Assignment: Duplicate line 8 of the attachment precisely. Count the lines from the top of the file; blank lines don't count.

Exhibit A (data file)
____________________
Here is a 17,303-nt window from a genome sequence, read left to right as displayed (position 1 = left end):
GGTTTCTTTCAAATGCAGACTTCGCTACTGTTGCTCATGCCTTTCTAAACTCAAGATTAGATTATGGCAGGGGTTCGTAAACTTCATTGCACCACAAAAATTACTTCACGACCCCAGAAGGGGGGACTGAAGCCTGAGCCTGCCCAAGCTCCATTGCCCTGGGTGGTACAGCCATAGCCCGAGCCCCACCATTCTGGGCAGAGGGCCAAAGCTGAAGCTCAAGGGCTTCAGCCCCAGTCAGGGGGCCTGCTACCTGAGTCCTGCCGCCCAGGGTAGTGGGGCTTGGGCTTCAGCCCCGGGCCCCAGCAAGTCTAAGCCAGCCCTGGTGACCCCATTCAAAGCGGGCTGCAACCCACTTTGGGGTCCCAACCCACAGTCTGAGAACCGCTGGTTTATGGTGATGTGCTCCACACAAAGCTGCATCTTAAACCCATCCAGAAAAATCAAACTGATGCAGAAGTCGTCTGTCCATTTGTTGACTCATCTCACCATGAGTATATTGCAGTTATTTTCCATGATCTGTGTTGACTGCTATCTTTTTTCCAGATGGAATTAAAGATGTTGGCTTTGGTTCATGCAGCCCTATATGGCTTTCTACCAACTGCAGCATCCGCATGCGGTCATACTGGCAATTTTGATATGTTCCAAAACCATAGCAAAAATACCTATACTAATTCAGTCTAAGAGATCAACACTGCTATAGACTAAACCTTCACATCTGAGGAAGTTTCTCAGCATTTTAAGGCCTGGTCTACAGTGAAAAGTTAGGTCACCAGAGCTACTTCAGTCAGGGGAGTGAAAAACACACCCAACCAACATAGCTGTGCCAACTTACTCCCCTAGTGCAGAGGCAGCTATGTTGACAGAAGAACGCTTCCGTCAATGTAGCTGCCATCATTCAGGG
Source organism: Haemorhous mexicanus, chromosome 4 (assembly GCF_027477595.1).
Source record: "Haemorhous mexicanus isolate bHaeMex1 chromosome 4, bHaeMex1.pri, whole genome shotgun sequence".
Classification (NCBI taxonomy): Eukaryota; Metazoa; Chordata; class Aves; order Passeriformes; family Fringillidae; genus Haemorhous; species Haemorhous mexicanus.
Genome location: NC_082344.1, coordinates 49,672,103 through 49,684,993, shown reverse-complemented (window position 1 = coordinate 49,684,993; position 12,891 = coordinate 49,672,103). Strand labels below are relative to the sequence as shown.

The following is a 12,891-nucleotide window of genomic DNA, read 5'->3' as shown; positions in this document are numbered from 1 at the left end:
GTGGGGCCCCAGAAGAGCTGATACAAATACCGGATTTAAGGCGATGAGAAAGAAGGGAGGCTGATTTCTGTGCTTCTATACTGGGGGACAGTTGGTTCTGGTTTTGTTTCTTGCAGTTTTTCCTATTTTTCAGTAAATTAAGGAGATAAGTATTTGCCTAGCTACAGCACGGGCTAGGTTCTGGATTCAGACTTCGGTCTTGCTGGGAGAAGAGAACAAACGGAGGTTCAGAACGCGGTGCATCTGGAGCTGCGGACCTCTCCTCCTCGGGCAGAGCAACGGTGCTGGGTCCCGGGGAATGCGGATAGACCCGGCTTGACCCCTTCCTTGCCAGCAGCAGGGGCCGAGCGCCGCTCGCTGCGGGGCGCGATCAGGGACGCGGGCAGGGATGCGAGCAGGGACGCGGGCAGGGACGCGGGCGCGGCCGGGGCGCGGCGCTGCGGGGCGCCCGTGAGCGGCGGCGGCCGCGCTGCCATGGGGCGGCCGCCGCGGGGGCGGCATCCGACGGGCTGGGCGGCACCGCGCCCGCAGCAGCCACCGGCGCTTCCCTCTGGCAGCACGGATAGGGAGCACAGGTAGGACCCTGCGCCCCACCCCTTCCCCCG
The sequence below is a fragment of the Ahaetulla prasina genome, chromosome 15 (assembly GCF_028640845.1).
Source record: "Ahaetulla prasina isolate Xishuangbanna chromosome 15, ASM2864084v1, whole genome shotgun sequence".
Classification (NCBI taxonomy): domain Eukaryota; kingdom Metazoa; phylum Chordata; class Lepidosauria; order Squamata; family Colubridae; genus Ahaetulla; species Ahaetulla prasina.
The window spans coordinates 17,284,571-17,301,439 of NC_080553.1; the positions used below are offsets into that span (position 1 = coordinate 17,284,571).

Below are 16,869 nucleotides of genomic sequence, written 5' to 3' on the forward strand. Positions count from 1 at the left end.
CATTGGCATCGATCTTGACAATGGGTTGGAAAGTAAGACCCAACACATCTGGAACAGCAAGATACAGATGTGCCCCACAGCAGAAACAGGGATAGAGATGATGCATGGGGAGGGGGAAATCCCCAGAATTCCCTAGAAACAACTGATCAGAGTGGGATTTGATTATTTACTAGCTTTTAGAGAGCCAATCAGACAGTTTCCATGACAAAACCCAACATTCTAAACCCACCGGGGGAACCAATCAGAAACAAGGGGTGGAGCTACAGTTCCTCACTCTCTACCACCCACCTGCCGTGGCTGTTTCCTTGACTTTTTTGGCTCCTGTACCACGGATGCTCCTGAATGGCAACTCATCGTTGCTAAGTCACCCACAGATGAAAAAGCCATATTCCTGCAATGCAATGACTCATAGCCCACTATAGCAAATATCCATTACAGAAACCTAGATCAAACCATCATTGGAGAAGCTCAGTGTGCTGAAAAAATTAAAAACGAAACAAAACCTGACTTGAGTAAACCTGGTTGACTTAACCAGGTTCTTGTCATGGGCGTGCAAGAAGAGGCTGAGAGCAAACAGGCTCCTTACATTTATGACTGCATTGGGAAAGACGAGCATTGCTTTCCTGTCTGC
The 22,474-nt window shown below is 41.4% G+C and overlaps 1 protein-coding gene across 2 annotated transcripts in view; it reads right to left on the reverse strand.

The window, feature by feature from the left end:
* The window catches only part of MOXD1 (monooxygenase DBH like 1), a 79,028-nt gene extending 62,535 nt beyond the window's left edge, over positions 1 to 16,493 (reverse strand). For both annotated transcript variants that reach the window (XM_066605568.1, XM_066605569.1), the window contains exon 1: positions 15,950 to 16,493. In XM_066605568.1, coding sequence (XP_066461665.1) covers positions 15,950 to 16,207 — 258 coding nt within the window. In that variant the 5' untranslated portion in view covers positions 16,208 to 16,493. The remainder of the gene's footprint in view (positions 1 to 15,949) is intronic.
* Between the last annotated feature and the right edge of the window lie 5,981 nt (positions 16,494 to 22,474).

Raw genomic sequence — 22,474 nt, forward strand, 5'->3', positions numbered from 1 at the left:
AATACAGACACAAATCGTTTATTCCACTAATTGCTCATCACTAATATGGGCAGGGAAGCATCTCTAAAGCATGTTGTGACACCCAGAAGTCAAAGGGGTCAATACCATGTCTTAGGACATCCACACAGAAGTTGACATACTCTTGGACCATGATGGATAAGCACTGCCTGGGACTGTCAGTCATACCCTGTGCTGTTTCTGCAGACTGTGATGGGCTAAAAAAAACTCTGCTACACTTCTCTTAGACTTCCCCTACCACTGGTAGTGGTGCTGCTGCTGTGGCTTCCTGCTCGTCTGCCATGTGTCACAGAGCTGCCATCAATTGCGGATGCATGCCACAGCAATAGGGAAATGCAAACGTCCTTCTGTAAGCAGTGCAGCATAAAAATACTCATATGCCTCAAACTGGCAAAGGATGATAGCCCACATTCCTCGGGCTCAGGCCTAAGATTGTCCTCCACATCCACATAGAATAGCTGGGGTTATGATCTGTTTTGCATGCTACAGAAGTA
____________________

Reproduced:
GTGGGGCCCCAGAAGAGCTGATACAAATACCGGATTTAAGGCGATGAGAAAGAAGGGAGGCTGATTTCTGTGCTTCTATACTGGGGGACAGTTGGTTCTGGTTTTGTTTCTTGCAGTTTTTCCTATTTTTCAGTAAATTAAGGAGATAAGTATTTGCCTAGCTACAGCACGGGCTAGGTTCTGGATTCAGACTTCGGTCTTGCTGGGAGAAGAGAACAAACGGAGGTTCAGAACGCGGTGCATCTGGAGCTGCGGACCTCTCCTCCTCGGGCAGAGCAACGGTGCTGGGTCCCGGGGAATGCGGATAGACCCGGCTTGACCCCTTCCTTGCCAGCAGCAGGGGCCGAGCGCCGCTCGCTGCGGGGCGCGATCAGGGACGCGGGCAGGGATGCGAGCAGGGACGCGGGCAGGGACGCGGGCGCGGCCGGGGCGCGGCGCTGCGGGGCGCCCGTGAGCGGCGGCGGCCGCGCTGCCATGGGGCGGCCGCCGCGGGGGCGGCATCCGACGGGCTGGGCGGCACCGCGCCCGCAGCAGCCACCGGCGCTTCCCTCTGGCAGCACGGATAGGGAGCACAGGTAGGACCCTGCGCCCCACCCCTTCCCCCG